The life of bees has improved in Clane thanks to a biodiversity garden set up at the back of the John Sullivan Resource Centre (JSC), according to its resident horticulturist, Lucy Bell from Growing Wild.ie.
In 2013, the Centre began to create a biodiversity garden in the field by planting an orchard of heritage fruit trees, and creating a wildflower meadow by not mowing the grass. They focused on creating habitats for pollinators. “Simply not mowing the grass has made a big difference,” said Lucy, co-author of ‘The Year-Round School Organic Garden.”
She said Clane is good now for bees with plenty of places from where to take nectar.
“The bees need nectar but due to farming practice the source of this had decreased,” she said.
A lot of plants don’t produce nectar, including daffodils and tulips but it is found in snowdrops and crocus.
In 2013 Lucy and the JSC members stopped mowing the meadow.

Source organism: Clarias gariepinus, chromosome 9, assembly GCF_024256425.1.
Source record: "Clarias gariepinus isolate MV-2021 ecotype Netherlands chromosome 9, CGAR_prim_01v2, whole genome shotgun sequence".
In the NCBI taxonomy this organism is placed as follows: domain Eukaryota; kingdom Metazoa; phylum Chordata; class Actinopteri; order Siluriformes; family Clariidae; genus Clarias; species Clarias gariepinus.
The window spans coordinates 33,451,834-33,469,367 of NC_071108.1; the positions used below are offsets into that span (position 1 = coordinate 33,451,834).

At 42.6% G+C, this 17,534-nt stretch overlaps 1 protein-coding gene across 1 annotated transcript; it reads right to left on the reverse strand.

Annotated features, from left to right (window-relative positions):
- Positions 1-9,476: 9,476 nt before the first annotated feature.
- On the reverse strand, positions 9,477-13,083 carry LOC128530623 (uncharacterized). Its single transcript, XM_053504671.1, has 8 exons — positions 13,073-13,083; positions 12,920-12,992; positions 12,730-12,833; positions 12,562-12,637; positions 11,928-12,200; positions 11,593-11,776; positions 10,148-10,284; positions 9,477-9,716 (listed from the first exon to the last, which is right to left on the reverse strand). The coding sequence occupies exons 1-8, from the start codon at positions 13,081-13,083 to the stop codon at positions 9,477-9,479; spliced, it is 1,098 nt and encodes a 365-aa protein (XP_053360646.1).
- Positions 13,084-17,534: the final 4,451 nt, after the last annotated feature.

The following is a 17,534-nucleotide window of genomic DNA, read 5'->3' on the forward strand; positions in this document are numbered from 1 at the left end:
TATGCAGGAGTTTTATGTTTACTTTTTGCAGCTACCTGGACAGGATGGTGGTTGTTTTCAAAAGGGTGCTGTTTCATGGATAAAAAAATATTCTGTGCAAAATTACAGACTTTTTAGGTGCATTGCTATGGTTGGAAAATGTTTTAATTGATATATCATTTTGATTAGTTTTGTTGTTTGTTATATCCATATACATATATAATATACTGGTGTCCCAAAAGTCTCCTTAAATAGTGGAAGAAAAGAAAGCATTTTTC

“In the first year after that we found 17 different species of wildflower but now there are 50, just by not mowing the grass, providing huge nectar sources for bees and butterflies,” she added.
The Centre, which has 58 members, has created a bee friendly hedgerow, native woodland, willow coppice, wildlife pond, butterfly corner, vegetable garden, soft fruit area, herb bed, log piles and a wheelchair accessible pathway loop through the garden while also maintaining the pre-existing native Irish hedgerow.
They recorded 12 different species of butterfly in the garden in 2018, including the rare marsh fritillary.
“This endangered butterfly will lay its eggs on just one plant, the Alder Buckthorn,” Lucy told the Leader.
Its wildflower meadow has gone from 17 to over 50 different wildflower species in five years, providing huge nectar sources for bees and butterflies.
It has recorded six different species of bumblebee, as well as our native black honey bees in 2018.
The project has now been nominated for an award and you can vote for it up to January 14 coming at https://iwt.ie/biodiversity-awards/vote-large-community-group.
The project, aided by Kildare County Heritage Office in 2014, included the setting up of two beehives for native Irish black bees, and in 2017 it received money to develop educational signs for the garden.